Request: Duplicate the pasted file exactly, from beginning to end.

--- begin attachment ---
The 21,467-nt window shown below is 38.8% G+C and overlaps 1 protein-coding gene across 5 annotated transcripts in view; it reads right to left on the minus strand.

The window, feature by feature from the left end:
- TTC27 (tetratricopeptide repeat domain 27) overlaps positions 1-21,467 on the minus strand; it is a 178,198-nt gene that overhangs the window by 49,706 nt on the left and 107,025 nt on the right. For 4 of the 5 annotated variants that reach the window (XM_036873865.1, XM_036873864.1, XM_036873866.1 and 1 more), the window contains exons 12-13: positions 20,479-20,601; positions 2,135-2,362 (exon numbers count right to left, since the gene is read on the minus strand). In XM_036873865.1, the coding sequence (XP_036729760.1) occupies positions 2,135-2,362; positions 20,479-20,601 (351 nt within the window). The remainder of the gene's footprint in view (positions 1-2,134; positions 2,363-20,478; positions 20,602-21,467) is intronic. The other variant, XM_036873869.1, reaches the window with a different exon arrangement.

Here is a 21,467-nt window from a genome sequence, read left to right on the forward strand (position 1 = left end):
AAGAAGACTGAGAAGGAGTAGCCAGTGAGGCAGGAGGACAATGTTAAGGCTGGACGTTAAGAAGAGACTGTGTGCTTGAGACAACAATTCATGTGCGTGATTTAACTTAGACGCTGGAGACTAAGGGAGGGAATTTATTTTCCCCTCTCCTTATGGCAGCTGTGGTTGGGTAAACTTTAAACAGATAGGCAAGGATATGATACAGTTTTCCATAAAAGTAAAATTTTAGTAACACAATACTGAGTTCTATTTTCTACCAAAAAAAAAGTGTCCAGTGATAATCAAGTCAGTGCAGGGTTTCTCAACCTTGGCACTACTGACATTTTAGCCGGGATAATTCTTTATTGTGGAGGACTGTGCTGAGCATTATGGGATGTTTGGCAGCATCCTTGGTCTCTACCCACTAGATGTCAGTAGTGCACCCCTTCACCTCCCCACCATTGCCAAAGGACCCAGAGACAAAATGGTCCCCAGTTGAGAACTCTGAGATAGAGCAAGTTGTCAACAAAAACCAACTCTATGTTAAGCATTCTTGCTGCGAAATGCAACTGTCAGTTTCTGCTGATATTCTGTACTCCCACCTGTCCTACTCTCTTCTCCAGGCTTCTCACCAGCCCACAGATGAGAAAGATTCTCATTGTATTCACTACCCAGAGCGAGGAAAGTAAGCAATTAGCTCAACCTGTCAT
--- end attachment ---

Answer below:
The 21,467-nt window shown below is 38.8% G+C and overlaps 1 protein-coding gene across 5 annotated transcripts in view; it reads right to left on the minus strand.

The window, feature by feature from the left end:
- TTC27 (tetratricopeptide repeat domain 27) overlaps positions 1-21,467 on the minus strand; it is a 178,198-nt gene that overhangs the window by 49,706 nt on the left and 107,025 nt on the right. For 4 of the 5 annotated variants that reach the window (XM_036873865.1, XM_036873864.1, XM_036873866.1 and 1 more), the window contains exons 12-13: positions 20,479-20,601; positions 2,135-2,362 (exon numbers count right to left, since the gene is read on the minus strand). In XM_036873865.1, the coding sequence (XP_036729760.1) occupies positions 2,135-2,362; positions 20,479-20,601 (351 nt within the window). The remainder of the gene's footprint in view (positions 1-2,134; positions 2,363-20,478; positions 20,602-21,467) is intronic. The other variant, XM_036873869.1, reaches the window with a different exon arrangement.

Here is a 21,467-nt window from a genome sequence, read left to right on the forward strand (position 1 = left end):
AAGAAGACTGAGAAGGAGTAGCCAGTGAGGCAGGAGGACAATGTTAAGGCTGGACGTTAAGAAGAGACTGTGTGCTTGAGACAACAATTCATGTGCGTGATTTAACTTAGACGCTGGAGACTAAGGGAGGGAATTTATTTTCCCCTCTCCTTATGGCAGCTGTGGTTGGGTAAACTTTAAACAGATAGGCAAGGATATGATACAGTTTTCCATAAAAGTAAAATTTTAGTAACACAATACTGAGTTCTATTTTCTACCAAAAAAAAAGTGTCCAGTGATAATCAAGTCAGTGCAGGGTTTCTCAACCTTGGCACTACTGACATTTTAGCCGGGATAATTCTTTATTGTGGAGGACTGTGCTGAGCATTATGGGATGTTTGGCAGCATCCTTGGTCTCTACCCACTAGATGTCAGTAGTGCACCCCTTCACCTCCCCACCATTGCCAAAGGACCCAGAGACAAAATGGTCCCCAGTTGAGAACTCTGAGATAGAGCAAGTTGTCAACAAAAACCAACTCTATGTTAAGCATTCTTGCTGCGAAATGCAACTGTCAGTTTCTGCTGATATTCTGTACTCCCACCTGTCCTACTCTCTTCTCCAGGCTTCTCACCAGCCCACAGATGAGAAAGATTCTCATTGTATTCACTACCCAGAGCGAGGAAAGTAAGCAATTAGCTCAACCTGTCAT